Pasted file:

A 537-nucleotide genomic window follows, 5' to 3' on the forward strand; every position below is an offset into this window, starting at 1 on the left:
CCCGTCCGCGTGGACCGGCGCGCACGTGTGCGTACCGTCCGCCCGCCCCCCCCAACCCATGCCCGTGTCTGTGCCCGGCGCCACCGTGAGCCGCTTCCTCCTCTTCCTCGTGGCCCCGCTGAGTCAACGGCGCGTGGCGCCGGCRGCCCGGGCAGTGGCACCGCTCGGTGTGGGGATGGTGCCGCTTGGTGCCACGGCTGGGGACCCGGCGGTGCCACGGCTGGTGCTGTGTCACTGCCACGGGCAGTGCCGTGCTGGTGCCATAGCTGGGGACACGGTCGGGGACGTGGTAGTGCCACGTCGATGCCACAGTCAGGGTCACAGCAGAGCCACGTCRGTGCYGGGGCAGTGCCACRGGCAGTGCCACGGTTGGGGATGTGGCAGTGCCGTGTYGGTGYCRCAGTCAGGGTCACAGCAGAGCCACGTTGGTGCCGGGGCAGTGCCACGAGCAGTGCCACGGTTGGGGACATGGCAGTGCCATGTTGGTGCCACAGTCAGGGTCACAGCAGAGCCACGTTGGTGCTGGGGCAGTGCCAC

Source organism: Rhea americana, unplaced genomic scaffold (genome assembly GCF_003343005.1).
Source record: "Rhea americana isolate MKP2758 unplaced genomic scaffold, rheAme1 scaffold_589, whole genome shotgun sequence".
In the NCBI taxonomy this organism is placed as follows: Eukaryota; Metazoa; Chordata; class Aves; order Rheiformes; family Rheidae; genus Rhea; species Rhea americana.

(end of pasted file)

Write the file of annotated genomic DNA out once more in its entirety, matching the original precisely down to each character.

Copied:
A 537-nucleotide genomic window follows, 5' to 3' on the forward strand; every position below is an offset into this window, starting at 1 on the left:
CCCGTCCGCGTGGACCGGCGCGCACGTGTGCGTACCGTCCGCCCGCCCCCCCCAACCCATGCCCGTGTCTGTGCCCGGCGCCACCGTGAGCCGCTTCCTCCTCTTCCTCGTGGCCCCGCTGAGTCAACGGCGCGTGGCGCCGGCRGCCCGGGCAGTGGCACCGCTCGGTGTGGGGATGGTGCCGCTTGGTGCCACGGCTGGGGACCCGGCGGTGCCACGGCTGGTGCTGTGTCACTGCCACGGGCAGTGCCGTGCTGGTGCCATAGCTGGGGACACGGTCGGGGACGTGGTAGTGCCACGTCGATGCCACAGTCAGGGTCACAGCAGAGCCACGTCRGTGCYGGGGCAGTGCCACRGGCAGTGCCACGGTTGGGGATGTGGCAGTGCCGTGTYGGTGYCRCAGTCAGGGTCACAGCAGAGCCACGTTGGTGCCGGGGCAGTGCCACGAGCAGTGCCACGGTTGGGGACATGGCAGTGCCATGTTGGTGCCACAGTCAGGGTCACAGCAGAGCCACGTTGGTGCTGGGGCAGTGCCAC

Source organism: Rhea americana, unplaced genomic scaffold (genome assembly GCF_003343005.1).
Source record: "Rhea americana isolate MKP2758 unplaced genomic scaffold, rheAme1 scaffold_589, whole genome shotgun sequence".
In the NCBI taxonomy this organism is placed as follows: Eukaryota; Metazoa; Chordata; class Aves; order Rheiformes; family Rheidae; genus Rhea; species Rhea americana.